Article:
Tuesday, June 10, 2008

Coverage of Walton Commutation

From the Richmond Times-Dispatch ("Triple murderer spared from execution by Kaine," June 10, 2008):

"Gov. Timothy M. Kaine commuted Percy Levar Walton's death sentences to life without parole yesterday, sparing the triple murderer execution by injection tonight.

Though courts have held that Walton could be executed, Kaine said he granted clemency because Walton was not mentally competent. In 2006, Kaine twice delayed Walton's execution over concerns he was mentally ill.

'Given the extended period of time over which Walton has exhibited this lack of mental competence, I must conclude that a commutation of his sentence . . . is now the only constitutionally appropriate course of action,' Kaine said in a prepared statement.

In 1996, Walton murdered Jessie Kendrick, 80, Elizabeth Kendrick, 81, and Archie D. Moore Jr., 33. All three lived near Walton in Danville. Kaine said there was no doubt Walton was guilty of the crimes, and he did not question the decision to seek the death penalty.

'The victims met a fate they did not deserve, and the families of the victims have suffered greatly from the loss of their loved ones,' Kaine said.

Learning of Kaine's decision, Irene Jurscaga, 87, of Suffolk, sister of Elizabeth Kendrick, said, 'I'm very disappointed.' Earlier yesterday, she said she hoped the clemency request would be turned down.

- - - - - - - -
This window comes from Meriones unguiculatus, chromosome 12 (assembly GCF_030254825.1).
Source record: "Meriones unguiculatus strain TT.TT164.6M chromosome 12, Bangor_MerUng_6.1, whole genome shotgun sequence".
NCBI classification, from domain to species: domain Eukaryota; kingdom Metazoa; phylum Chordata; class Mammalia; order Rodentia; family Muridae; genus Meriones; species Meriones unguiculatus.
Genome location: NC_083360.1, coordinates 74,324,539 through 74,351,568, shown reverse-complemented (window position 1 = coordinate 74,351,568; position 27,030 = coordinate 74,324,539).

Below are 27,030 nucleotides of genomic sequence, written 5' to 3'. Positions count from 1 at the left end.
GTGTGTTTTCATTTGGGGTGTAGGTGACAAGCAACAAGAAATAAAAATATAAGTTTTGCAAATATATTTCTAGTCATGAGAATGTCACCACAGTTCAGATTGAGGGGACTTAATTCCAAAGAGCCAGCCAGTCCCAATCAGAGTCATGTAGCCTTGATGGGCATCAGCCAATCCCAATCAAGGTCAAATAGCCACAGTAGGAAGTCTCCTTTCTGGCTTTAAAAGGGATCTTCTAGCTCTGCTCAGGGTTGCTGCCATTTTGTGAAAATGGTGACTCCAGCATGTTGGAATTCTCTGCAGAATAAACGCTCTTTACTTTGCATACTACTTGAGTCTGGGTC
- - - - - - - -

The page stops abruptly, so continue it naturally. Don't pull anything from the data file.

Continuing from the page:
'He killed three people. He killed my dear sister, my brother-in-law. They were innocent people. This has been torture for us for the last 12 years,' she said. 'When he committed this crime . . . he knew what he was doing.'

Kaine said that while Walton may have been sane when he committed the murders, the U.S. Supreme Court has held that the Constitution 'forbids the execution of those who are unaware of the punishment they are about to suffer and why they are to suffer it.'

Virginia Attorney General Bob McDonnell said he respectfully disagrees with Kaine's decision. 'The United States Supreme Court denied Walton's petition in which he argued that he is incompetent and requested that his execution be stayed,' he said.

McDonnell said nothing prevented Walton from bringing evidence of incompetence before the courts. 'Evidence of an inmate's competency is more effectively evaluated by a judicial officer,' McDonnell said.

Kaine, who opposes capital punishment, has let five executions proceed. This was the first time he commuted a death sentence. Governors L. Douglas Wilder, George Allen, Jim Gilmore and Mark R. Warner commuted a total of seven death sentences since executions were allowed to resume in 1976.

Experts have differed on Walton's condition over the years.

In June 2006, Kaine said Walton's clemency petition presented information that Walton had schizophrenia and that his mental state had deteriorated since 2003, the most recent information the courts had to consider at the time in 2006.

'I was compelled to conclude [in 2006] that Walton was seriously mentally impaired and that he met the Supreme Court's definition of mental incompetence,' he said.

Since then, Kaine said, there has been no improvement. 'One cannot reasonably conclude that Walton is fully aware of the punishment he is about to suffer and why he is to suffer it,' Kaine said.

Nash Bilisoly, one of Walton's lawyers, said, 'I think the governor acted appropriately and compassionately in granting the clemency request.'

He said he asked prison authorities to notify Walton, who on Thursday was moved from death row to the Greensville Correctional Center, where executions are conducted.

The news, Bilisoly said, 'won't make any difference to him. He will not know.'

No comments: